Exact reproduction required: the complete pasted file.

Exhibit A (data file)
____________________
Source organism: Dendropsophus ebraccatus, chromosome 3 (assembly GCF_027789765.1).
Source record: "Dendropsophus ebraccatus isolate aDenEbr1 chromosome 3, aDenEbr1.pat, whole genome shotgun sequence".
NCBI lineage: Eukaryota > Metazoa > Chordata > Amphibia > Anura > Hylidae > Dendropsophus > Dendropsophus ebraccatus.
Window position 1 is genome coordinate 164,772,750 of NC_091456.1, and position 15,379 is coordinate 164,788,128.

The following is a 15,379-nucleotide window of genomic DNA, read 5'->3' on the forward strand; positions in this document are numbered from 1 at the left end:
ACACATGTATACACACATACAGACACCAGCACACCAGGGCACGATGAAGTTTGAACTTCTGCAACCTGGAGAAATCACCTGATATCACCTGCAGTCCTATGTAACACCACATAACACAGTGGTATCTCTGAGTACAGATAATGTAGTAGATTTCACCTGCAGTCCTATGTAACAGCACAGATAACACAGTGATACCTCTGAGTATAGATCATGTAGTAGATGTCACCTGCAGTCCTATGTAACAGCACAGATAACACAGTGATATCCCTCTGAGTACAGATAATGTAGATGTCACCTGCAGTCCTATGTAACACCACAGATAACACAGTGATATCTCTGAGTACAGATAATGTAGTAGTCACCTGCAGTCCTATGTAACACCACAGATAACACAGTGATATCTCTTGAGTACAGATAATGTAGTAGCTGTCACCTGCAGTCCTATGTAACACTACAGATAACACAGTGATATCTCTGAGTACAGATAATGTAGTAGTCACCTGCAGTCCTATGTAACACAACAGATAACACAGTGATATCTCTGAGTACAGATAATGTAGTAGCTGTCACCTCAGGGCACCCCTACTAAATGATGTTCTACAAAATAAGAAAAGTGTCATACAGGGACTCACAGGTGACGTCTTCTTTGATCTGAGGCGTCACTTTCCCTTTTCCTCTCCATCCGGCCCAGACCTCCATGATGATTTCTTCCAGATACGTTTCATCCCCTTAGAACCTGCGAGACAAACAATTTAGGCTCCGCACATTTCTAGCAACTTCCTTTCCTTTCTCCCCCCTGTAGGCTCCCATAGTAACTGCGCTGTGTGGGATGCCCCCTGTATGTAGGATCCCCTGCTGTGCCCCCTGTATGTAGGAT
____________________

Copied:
Source organism: Dendropsophus ebraccatus, chromosome 3 (assembly GCF_027789765.1).
Source record: "Dendropsophus ebraccatus isolate aDenEbr1 chromosome 3, aDenEbr1.pat, whole genome shotgun sequence".
NCBI lineage: Eukaryota > Metazoa > Chordata > Amphibia > Anura > Hylidae > Dendropsophus > Dendropsophus ebraccatus.
Window position 1 is genome coordinate 164,772,750 of NC_091456.1, and position 15,379 is coordinate 164,788,128.

The following is a 15,379-nucleotide window of genomic DNA, read 5'->3' on the forward strand; positions in this document are numbered from 1 at the left end:
ACACATGTATACACACATACAGACACCAGCACACCAGGGCACGATGAAGTTTGAACTTCTGCAACCTGGAGAAATCACCTGATATCACCTGCAGTCCTATGTAACACCACATAACACAGTGGTATCTCTGAGTACAGATAATGTAGTAGATTTCACCTGCAGTCCTATGTAACAGCACAGATAACACAGTGATACCTCTGAGTATAGATCATGTAGTAGATGTCACCTGCAGTCCTATGTAACAGCACAGATAACACAGTGATATCCCTCTGAGTACAGATAATGTAGATGTCACCTGCAGTCCTATGTAACACCACAGATAACACAGTGATATCTCTGAGTACAGATAATGTAGTAGTCACCTGCAGTCCTATGTAACACCACAGATAACACAGTGATATCTCTTGAGTACAGATAATGTAGTAGCTGTCACCTGCAGTCCTATGTAACACTACAGATAACACAGTGATATCTCTGAGTACAGATAATGTAGTAGTCACCTGCAGTCCTATGTAACACAACAGATAACACAGTGATATCTCTGAGTACAGATAATGTAGTAGCTGTCACCTCAGGGCACCCCTACTAAATGATGTTCTACAAAATAAGAAAAGTGTCATACAGGGACTCACAGGTGACGTCTTCTTTGATCTGAGGCGTCACTTTCCCTTTTCCTCTCCATCCGGCCCAGACCTCCATGATGATTTCTTCCAGATACGTTTCATCCCCTTAGAACCTGCGAGACAAACAATTTAGGCTCCGCACATTTCTAGCAACTTCCTTTCCTTTCTCCCCCCTGTAGGCTCCCATAGTAACTGCGCTGTGTGGGATGCCCCCTGTATGTAGGATCCCCTGCTGTGCCCCCTGTATGTAGGAT